The van driver accused of obstructing traffic and failing to remove his vehicle during the anti-vaccine protest in Kingstown on Aug. 5 has been found guilty of two of the three charges against him.
On Wednesday, at the Serious Offences Court, Ken Findlay was ordered to pay EC$450 in fines or spend two weeks in prison.
His lawyer, Kay Bacchus-Baptiste informed the court that her client would appeal the conviction and asked that he be given time to pay the fine.
However, the Chief Magistrate Rechanne Browne Matthias, maintained that Findlay were to pay the fines forthwith.
“But we are appealing it,” Bacchus-Baptiste said.
“You said so,” the chief magistrate responded.
During the trial, the defence counsel had objected to the commissioner of police sitting at the Bar table and communicating with the prosecutor, Sergeant of Police 444 Jones.
The commissioner, in response, had noted that he is also a lawyer.
The chief magistrate found Findlay not guilty of a charge that he failed to give his name and address to Commissioner Police, Colin John.
Browne had reserved her decision when the trial ended on Feb. 16 after hearing the evidence of Adrianna King, an educator and political activist.
The court, however, did not accept into evidence a video of the incident, which King said she had extracted from her Facebook Live broadcast.
The prosecution objected to the video over issues of identification of the disc to which King said she had written the video.
One week earlier, when the trail began, the police chief, who was the complainant and main witness in the matter, told the court that he was on duty on the date in question, when he told Findlay to remove his van.
John, a lawyer and former assistant director of public prosecution, said that the defendant failed to comply, so he pulled him out of the vehicle and handed him over to another police officer.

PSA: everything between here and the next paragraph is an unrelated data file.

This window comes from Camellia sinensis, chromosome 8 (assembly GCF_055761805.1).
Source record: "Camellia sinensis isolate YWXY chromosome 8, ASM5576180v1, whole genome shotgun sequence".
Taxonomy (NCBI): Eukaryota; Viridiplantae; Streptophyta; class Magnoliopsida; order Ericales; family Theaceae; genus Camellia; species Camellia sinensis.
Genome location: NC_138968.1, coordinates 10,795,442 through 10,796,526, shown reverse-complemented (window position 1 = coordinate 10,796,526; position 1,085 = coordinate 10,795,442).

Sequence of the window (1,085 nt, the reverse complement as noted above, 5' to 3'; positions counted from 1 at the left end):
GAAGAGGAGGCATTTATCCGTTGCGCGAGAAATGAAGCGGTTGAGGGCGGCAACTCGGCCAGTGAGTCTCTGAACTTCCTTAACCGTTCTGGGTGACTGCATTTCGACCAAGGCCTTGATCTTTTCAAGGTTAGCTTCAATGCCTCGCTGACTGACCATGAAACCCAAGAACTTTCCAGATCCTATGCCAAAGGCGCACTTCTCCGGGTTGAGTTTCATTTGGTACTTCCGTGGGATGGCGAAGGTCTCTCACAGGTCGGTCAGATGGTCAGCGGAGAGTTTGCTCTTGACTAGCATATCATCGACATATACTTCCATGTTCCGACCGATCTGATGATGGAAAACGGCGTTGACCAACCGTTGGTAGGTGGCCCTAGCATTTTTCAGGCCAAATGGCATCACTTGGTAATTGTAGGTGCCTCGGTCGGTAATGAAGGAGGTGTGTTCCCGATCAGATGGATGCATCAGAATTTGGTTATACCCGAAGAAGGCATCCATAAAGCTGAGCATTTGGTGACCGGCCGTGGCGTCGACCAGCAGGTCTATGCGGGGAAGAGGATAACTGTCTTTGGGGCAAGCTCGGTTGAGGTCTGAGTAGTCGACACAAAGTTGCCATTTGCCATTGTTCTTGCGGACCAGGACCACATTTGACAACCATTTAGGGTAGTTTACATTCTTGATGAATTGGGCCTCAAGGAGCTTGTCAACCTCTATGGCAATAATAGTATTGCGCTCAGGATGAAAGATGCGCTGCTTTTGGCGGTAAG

John further said that Findlay failed to give his name when asked to do so.
During cross examination, the commissioner of police denied leaving his office to go and harass opposition New Democratic Party supporters and other people demonstrating against the actions of the government.
“I came on duty outside the courthouse,” he told the court.
The police chief and the investigating officer, Sergeant of Police Wendell Corridon, were the only two witnesses to testify on behalf of the Crown.
Findlay said that on Aug. 5, 2022, omnibuses from Belair drove together into Kingstown and joined the protest.
He said that there were about 15 vans, which made one or two laps around the city with the protesters.
After making the laps around Kingstown, the buses were stationed in front of the High Court building in one line in one lane, Findlay told the court.
However, when the police chief approached him about two hours later telling him to move his van, he was unable to do so as the van were parked close to each other and the vehicles in front and behind of him had not been moved.
And, Findlay’s girlfriend Odette John, an educator, of Belair, who was in the van at the time, testified that the commissioner of police never asked him his name before arresting him at the anti-vaccine protest.